It was not yet dawn when the armored vehicles, black and hulking like Batmobiles, rumbled into the residential neighborhood in Compton, Calif. A carjacker had stolen a vehicle in Los Angeles, exchanged gunfire with sheriff’s deputies and then ditched his prize, disappearing on foot into a dense patchwork quilt of pink houses.
The armored vehicles — and the heavily armed deputies inside them — were there to find and capture the armed carjacker.
Instead, they found a different black man, Donnell Thompson.
As the carjacker hid in a house several blocks away, Mr. Thompson slept in a stranger’s yard. He was 27 years old but possessed the mental faculties of a much younger man. He loved Uno, Michael Jackson and the Lakers. He was so gentle and shy he went by the nickname Little Bo Peep, his family told the Los Angeles Times. He had a clean record and was unarmed.
From inside one of the armored vehicles, however, Los Angeles County Sheriff’s deputies knew none of this. When Mr. Thompson didn’t respond to commands, the deputies detonated flash-bangs. When he still didn’t move, they hit him with foam bullets.
And when he allegedly ran towards them, a deputy atop the armored vehicle opened fire with an assault rifle, striking Mr. Thompson twice in the torso.
Mr. Thompson died. At almost the same instant, the real carjacker was arrested.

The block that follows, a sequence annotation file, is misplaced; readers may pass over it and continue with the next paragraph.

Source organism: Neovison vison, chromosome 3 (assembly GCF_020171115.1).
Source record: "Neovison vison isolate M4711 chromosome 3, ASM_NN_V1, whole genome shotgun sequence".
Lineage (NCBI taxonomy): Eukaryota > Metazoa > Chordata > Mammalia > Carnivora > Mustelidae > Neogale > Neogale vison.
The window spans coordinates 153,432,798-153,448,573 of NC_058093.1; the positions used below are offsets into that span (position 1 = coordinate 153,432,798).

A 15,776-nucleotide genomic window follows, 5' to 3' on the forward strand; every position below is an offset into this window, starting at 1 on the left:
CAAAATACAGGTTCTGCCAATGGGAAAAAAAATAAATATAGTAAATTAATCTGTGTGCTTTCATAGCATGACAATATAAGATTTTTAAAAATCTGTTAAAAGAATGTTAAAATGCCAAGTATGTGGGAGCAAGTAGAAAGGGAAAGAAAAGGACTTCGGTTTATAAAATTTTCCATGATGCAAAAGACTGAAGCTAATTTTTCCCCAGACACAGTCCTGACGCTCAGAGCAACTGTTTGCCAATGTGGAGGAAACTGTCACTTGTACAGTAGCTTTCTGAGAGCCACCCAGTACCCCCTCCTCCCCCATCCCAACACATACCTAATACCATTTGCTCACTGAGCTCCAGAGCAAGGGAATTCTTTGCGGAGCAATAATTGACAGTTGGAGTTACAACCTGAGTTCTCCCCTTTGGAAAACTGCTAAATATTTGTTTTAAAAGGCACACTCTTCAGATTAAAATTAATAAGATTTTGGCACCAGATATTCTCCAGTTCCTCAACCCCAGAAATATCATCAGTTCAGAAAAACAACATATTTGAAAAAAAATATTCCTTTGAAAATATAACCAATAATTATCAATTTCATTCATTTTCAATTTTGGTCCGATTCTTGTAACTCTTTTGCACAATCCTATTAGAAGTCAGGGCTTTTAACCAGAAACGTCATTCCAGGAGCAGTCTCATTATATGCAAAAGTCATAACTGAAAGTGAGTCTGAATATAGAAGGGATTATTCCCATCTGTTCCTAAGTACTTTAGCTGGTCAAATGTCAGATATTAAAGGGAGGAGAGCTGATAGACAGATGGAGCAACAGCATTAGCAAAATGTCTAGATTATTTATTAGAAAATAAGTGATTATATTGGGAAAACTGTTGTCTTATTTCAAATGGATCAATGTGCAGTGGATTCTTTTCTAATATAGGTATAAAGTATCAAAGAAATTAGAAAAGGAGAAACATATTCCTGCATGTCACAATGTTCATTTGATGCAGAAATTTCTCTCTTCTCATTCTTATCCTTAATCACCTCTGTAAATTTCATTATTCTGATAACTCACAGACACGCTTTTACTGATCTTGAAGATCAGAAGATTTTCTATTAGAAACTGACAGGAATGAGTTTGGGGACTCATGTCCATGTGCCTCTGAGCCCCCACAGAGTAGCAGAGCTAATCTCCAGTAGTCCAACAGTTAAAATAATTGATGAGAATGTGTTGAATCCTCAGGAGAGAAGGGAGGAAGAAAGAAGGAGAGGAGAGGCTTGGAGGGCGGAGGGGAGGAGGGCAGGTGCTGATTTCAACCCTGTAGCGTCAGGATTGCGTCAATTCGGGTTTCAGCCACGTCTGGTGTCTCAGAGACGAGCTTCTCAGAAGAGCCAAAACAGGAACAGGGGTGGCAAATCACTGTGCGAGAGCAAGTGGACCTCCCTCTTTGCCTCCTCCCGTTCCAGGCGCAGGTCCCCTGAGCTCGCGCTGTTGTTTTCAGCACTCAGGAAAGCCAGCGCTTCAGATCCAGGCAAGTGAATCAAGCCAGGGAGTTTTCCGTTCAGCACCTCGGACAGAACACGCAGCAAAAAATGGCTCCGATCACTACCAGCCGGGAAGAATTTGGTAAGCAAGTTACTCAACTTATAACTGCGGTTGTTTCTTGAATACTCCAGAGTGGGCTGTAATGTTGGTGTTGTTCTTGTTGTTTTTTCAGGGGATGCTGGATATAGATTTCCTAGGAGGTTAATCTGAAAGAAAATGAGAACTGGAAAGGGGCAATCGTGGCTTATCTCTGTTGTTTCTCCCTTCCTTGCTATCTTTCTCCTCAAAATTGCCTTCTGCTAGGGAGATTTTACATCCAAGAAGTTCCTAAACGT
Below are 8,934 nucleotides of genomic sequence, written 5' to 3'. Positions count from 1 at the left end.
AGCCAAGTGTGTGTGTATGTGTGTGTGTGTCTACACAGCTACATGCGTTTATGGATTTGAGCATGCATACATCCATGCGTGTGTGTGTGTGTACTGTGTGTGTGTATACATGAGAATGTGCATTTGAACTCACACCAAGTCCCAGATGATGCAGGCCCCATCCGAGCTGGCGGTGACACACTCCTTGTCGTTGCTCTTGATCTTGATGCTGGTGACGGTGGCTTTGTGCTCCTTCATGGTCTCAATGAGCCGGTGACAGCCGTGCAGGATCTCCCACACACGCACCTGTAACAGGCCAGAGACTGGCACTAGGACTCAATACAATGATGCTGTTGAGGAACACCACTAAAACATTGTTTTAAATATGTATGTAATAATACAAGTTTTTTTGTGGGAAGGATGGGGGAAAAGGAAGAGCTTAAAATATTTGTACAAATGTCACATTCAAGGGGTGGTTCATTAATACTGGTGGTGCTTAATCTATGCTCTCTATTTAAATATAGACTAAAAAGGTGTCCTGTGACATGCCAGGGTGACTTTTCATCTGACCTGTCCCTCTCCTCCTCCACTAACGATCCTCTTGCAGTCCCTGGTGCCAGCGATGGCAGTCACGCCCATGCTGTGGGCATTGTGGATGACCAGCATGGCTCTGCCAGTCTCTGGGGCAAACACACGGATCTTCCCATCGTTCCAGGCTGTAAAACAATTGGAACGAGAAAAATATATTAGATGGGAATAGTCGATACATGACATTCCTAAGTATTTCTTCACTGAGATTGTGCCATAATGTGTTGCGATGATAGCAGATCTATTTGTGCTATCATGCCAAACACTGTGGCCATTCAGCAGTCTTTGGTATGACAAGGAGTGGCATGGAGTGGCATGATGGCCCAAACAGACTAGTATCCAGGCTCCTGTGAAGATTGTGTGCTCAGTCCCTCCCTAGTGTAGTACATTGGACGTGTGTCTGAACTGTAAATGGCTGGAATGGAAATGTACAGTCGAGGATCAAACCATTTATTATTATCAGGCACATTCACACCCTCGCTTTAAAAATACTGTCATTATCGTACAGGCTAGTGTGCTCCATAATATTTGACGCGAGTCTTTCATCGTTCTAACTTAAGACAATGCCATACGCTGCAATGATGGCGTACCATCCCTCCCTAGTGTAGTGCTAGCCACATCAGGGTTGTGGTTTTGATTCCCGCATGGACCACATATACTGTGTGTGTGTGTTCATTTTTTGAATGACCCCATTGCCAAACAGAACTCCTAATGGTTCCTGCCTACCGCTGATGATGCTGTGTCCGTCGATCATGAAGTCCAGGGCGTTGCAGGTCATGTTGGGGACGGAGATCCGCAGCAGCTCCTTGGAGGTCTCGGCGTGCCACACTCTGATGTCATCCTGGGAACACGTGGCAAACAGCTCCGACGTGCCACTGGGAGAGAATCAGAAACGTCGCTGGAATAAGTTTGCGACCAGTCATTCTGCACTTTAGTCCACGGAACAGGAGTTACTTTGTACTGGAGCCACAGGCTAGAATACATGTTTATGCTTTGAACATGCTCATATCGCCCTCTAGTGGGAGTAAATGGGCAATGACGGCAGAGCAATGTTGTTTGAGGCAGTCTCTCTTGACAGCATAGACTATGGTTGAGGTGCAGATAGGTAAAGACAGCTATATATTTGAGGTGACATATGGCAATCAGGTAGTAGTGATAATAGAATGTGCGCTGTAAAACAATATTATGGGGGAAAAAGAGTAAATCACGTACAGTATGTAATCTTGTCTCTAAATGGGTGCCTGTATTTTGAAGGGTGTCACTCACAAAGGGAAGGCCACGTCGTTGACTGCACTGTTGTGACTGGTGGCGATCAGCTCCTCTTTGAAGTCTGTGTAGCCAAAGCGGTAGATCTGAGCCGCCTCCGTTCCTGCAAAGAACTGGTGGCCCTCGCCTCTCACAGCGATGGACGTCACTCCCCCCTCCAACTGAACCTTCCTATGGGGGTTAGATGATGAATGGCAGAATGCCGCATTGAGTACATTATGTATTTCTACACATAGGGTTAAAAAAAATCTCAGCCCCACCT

That was July 28. For almost two weeks, the Sheriff’s Department insisted that Mr. Thompson was a second suspect in the carjacking.
On Tuesday, the department admitted it had killed an innocent man.
“No question this is a terribly devastating event,” Capt. Steve Katz said during a press conference. He said there was “no physical evidence” connecting Mr. Thompson to the carjacking or shootout and promised a “thorough” and “complete” investigation into the shooting, according to The Associated Press.
Mr. Thompson’s relatives said they wanted more than an investigation, however. They wanted charges for the deputy who killed Mr. Thompson.
“I wouldn’t treat an animal this bad,” his sister Matrice Stanley told the Los Angeles County Board of Supervisors, according to the AP. “How is this justifiable?”
The incident is the latest in a string of fatal officer-involved shootings of black men across America. As in the recent police killings of Alton Sterling in Baton Rouge and Philando Castile in Falcon Heights, Minn., the shooting in Compton has prompted accusations of racial profiling and excessive force.
Ms. Stanley said she thought her brother’s race played a role in the shooting.
The incident also raises questions about the militarization of law enforcement, as departments across the country increasingly use armored vehicles and assault rifles to fight crime.
“In a civilian neighborhood, they bring an urban assault vehicle,” Brian Dunn, an attorney representing the Thompson family, told the Huffington Post. “The BearCat, it’s like a tank. Their response to this situation was so aggressive. Their tactics were so aggressive.”
The tragedy began in the early hours of July 28 when Robert Alexander, 24, allegedly stole a Honda Civic in Los Angeles, taking the car at gunpoint from its owner.
Fifteen miles to the south, in Compton, a sheriff’s deputy later spotted the Civic traveling erratically and decided to pull it over, according to the Los Angeles Times. The license plate showed the car was stolen. As a second patrol car arrived, the Civic drove off, punching through an elementary school’s fence.
Source: The Washington Post | Michael E. Miller